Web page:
"Excuse Me" is the epic of the Pullman car.
The heroine is Marjorie newton, a delightfully feminine society debutante, played by Norma Shearer.
The hero is a young naval officer, Harry Mallory, portrayed by Conrad Nagel.
The famous Pullman porter has been given into the hands of Walter Hiers, and the fascinating french girl, Francine, is played by rene Adoree.
Bert Roach as the traveling salesman, Jimmy Wellington, leaves much comedy in his wake, and William V. Mong as the meek minister is importantly featured.
PULLMAN TRAIN ONE FEATURE OF "EXCUSE ME"
A Pullman train always offers a great study in types. People from all walks of life drift into them; "city slickers," small town rubes, society dowagers and film flappers become fellow passengers and equals on a cross-country car.
So "Excuse Me," the Rupert Hughes production which comes to Loew's State next Saturday, January 17th, features a transcontinental Pullman train. Starting at Chicago and ending in San Francisco, all the scenes of importance take place during those three days within the train.
As types we find first the handsome naval officer, Harry Mallory, played by Conrad nagel, hurrying to catch a transport which is sailing from San Francisco for the Philippines.
With him is Marjorie Newton, his affianced bride (Norma Shearer). They have a marriage license and a wedding ring, but fate alone has prevented them from having a minister tie the final and fatal knot before they enter the train.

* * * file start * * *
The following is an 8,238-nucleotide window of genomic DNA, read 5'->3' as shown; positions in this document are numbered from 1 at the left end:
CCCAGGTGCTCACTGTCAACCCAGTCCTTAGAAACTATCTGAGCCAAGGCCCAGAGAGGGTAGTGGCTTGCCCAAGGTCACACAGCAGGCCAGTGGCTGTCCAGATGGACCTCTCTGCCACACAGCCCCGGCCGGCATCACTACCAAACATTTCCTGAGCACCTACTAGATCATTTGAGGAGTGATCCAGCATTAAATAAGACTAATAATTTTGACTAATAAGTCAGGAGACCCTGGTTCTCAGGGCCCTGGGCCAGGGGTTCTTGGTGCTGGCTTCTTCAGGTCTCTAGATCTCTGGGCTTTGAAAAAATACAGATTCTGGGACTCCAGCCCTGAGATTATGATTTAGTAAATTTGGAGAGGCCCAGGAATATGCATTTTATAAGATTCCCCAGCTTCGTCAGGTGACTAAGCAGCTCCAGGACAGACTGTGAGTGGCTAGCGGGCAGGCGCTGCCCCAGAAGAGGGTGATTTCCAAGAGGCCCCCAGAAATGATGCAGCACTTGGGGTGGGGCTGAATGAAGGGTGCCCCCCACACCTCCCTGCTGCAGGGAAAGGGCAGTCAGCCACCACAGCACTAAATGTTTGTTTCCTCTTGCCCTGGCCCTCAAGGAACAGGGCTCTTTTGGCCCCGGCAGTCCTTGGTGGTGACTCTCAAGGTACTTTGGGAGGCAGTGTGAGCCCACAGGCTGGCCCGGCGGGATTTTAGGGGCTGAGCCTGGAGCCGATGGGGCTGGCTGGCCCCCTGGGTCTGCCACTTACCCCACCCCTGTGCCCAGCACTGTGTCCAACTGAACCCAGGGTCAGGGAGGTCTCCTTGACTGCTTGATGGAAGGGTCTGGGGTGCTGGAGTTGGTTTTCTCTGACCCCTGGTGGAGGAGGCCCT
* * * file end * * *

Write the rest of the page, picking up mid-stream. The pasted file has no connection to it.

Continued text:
There is the Pullman porter, who knows everyone's business. Walter Heirs plays this important role.
The bewitching French girl, Francine, is played by Renee Adoree, who, with her small son, proves to be the trouble-maker of the trip.
The minister and his pensive wife are there. Ther former is played by William V. Mong and the latter by Edith Yorke.
Besides these are the usual occupants one finds on every train.
Week Beginning Saturday, January 10, 1925
LOEW'S STATE THEATRE
1. LOEW'S STATE PICTORIAL NEWS
FAMOUS PATHE REVIEW
LIPSCHULTZ and LOWE'S STATE MUSIC MASTERS
EDUCATIONAL PICTURES, Inc., Present
Fanchon and Marco's Presentation
6. Corinne Griffith Productions, Inc. Presents
CORINNE GRIFFITH in
A First National Picture
BIG DOUBLE COMEDY BILL STARTING NEXT SATURDAY
LATEST HAMILTON COMEDY ON BILL WITH "EXCUSE ME"
In conjunction with the showing of "Excuse Me," Rupert Hughes' celebrated comedy-drama stage success, which has been brought to the screen under the supervision of this famous writer, in which many dramatic stars appear for the first time in comedy rolees, Loew's State Theatre, starting next Saturday, January 17th, will offer to its patrons the latest two-reel Lloyd Hamilton comedy, "Crushed."
"Crushed" is claimed to be the funniest comedy Hamilton has ever made. Ths big, fair-haired boy is one of the cleverest of the present day comedians, and his familiar characterization of the unsophisticated country boy is familiar to all theatre-goers.
In this picture hsis again the country boy who goes to the city, and hs side-splitting experiences in the subway rush form the basis of a great part of the comedy. In addition, there are numerous sequences as clever, which in themselves lift the pictre far out of the class of the ordinary run of comedies.
[NOTE: Printed on the flip side of this program is the Screen News for the California Theatre and Miller's Theater program from the same week. Click here to read that program.
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Last Modified September 10, 2012